What’s the problem with the elephant in the room?” asks veterinarian Mel Richardson rhetorically in the new HBO documentary An Apology to Elephants. He answers his own question: “the room.”
The problem of elephants in captivity is the heart of this film, narrated by Lily Tomlin. It guides viewers through our complicated relationships with elephants. It shows beautiful footage of wild herds and contrasts them with heartbreaking scenes from circuses and zoos.
The documentary interviews several elephant experts, including the late Pat Derby, co-founder of the Performing Animal Welfare Society (PAWS). Her sanctuary in California is a refuge for elephants.
The film is difficult to watch. Elephants in circuses and zoos are trained through forced submission and physical violence. The bull hook is an instrument of torture and the elephants learn to fear whoever bears one. But it’s important to know about the plight of captive elephants. How they’ve been ripped away from their families in Africa and Asia just to entertain us.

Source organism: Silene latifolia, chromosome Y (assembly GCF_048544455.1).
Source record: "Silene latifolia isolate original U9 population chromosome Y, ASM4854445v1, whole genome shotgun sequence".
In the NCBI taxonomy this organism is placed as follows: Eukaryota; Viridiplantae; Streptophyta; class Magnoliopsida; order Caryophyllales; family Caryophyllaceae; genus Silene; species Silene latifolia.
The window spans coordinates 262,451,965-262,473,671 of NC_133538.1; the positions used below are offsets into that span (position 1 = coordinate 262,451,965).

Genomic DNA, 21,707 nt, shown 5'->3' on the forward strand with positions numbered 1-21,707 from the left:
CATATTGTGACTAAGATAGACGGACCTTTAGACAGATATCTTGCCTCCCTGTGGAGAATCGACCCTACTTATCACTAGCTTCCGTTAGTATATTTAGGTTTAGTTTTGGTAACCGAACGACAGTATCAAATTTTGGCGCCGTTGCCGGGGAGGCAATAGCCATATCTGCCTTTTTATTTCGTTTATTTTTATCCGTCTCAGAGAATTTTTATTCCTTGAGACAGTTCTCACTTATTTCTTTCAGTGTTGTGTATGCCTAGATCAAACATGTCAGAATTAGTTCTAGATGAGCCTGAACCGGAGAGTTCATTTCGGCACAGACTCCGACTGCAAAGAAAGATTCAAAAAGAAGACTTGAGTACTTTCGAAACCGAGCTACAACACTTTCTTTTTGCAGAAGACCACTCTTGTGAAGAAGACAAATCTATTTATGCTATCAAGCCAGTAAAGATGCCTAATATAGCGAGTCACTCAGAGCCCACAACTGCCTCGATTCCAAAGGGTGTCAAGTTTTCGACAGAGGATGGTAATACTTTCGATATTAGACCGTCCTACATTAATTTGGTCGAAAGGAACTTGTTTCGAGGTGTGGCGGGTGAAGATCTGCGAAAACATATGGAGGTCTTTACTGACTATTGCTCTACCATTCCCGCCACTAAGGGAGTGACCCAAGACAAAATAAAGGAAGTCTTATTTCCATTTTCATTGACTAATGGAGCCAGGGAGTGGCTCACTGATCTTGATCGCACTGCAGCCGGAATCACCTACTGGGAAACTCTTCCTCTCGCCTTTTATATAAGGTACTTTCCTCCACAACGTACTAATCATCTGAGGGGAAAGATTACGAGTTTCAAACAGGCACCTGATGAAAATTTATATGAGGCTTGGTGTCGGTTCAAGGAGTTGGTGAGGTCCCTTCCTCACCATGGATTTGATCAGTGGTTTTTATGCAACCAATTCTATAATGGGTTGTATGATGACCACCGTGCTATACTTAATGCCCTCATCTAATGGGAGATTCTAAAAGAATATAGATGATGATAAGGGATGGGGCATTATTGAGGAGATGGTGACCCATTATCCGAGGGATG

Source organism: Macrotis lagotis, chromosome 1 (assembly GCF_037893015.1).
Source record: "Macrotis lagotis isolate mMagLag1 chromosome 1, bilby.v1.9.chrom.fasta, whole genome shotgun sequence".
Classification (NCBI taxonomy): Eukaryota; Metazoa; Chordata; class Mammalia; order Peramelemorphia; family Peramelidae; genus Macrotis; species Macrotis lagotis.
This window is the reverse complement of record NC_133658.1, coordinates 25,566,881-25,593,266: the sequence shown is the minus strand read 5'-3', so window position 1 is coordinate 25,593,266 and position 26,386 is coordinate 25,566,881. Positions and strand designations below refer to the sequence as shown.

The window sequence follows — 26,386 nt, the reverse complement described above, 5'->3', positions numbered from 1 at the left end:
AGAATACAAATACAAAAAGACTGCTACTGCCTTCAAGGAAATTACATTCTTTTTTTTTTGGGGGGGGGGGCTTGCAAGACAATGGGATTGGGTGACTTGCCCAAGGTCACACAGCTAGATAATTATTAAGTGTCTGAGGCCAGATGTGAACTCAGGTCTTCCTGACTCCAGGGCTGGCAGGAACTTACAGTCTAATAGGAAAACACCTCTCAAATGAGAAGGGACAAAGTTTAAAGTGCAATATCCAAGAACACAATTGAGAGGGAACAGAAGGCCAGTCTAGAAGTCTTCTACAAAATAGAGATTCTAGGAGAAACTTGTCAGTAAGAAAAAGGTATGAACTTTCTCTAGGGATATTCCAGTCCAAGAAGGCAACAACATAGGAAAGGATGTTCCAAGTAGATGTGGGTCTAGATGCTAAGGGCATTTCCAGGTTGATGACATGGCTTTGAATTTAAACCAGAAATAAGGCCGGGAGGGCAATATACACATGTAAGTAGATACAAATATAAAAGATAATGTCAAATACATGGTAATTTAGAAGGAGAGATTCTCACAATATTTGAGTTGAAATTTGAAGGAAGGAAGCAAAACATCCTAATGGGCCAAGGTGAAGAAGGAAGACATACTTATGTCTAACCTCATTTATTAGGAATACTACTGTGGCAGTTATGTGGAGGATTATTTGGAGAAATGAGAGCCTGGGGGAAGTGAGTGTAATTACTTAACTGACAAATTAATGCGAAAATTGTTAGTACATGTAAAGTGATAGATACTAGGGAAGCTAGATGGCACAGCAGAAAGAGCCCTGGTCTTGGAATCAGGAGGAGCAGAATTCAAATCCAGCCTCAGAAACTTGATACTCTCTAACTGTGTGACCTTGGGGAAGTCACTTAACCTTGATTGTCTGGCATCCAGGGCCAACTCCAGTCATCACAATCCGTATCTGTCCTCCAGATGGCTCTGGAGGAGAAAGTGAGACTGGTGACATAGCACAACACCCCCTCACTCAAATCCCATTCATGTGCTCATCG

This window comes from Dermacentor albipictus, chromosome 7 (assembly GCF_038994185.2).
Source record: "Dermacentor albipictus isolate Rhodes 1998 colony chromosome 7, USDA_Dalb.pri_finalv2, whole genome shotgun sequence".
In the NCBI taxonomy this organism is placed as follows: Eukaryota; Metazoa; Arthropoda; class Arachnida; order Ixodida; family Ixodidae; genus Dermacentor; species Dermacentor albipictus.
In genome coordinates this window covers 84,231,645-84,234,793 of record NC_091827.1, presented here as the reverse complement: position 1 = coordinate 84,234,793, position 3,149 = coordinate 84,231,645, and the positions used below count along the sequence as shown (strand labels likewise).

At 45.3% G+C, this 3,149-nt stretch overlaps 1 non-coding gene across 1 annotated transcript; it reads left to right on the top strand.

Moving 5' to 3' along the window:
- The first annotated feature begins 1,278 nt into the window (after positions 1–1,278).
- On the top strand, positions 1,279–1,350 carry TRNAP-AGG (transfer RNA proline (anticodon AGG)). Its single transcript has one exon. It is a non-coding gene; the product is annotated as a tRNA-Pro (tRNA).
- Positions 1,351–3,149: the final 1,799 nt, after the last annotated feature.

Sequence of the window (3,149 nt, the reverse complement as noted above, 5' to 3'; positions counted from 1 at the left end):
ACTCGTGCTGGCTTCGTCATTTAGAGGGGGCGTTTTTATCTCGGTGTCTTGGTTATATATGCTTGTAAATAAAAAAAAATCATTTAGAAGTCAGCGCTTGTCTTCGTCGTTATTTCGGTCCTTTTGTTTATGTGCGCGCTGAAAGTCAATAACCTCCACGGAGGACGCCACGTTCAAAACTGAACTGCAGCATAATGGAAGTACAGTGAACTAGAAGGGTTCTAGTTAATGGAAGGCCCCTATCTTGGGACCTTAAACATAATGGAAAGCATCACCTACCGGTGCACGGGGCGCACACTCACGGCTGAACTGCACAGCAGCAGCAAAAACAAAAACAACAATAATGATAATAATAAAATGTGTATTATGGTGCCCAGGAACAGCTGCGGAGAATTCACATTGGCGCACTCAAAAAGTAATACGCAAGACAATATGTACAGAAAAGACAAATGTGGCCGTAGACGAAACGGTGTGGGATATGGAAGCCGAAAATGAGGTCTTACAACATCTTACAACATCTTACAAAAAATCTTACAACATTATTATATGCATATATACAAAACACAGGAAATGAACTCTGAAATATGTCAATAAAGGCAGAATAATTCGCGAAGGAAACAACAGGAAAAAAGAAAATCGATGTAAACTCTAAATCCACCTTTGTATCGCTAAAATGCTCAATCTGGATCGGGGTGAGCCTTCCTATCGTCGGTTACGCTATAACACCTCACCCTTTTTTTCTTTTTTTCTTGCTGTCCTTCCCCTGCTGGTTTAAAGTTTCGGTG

The performances that these majestic elephants are forced to participate in seems to mock their very elephant-ness. The ringleaders have stench of colonialism on them. Conquer, dominate, exploit, profit.
Elephants have been exploited for a long time. They’ve been used to perform hard labor, as instruments of war, as objects of entertainment, as transportation–not to mention being killed for their meat and ivory. Humans have been unkind to pachyderms and we owe them a better future.
Elephants in the wild form tight social bonds. Male babies stay with their mothers for up to 15 years. Females never leave the matriarchy.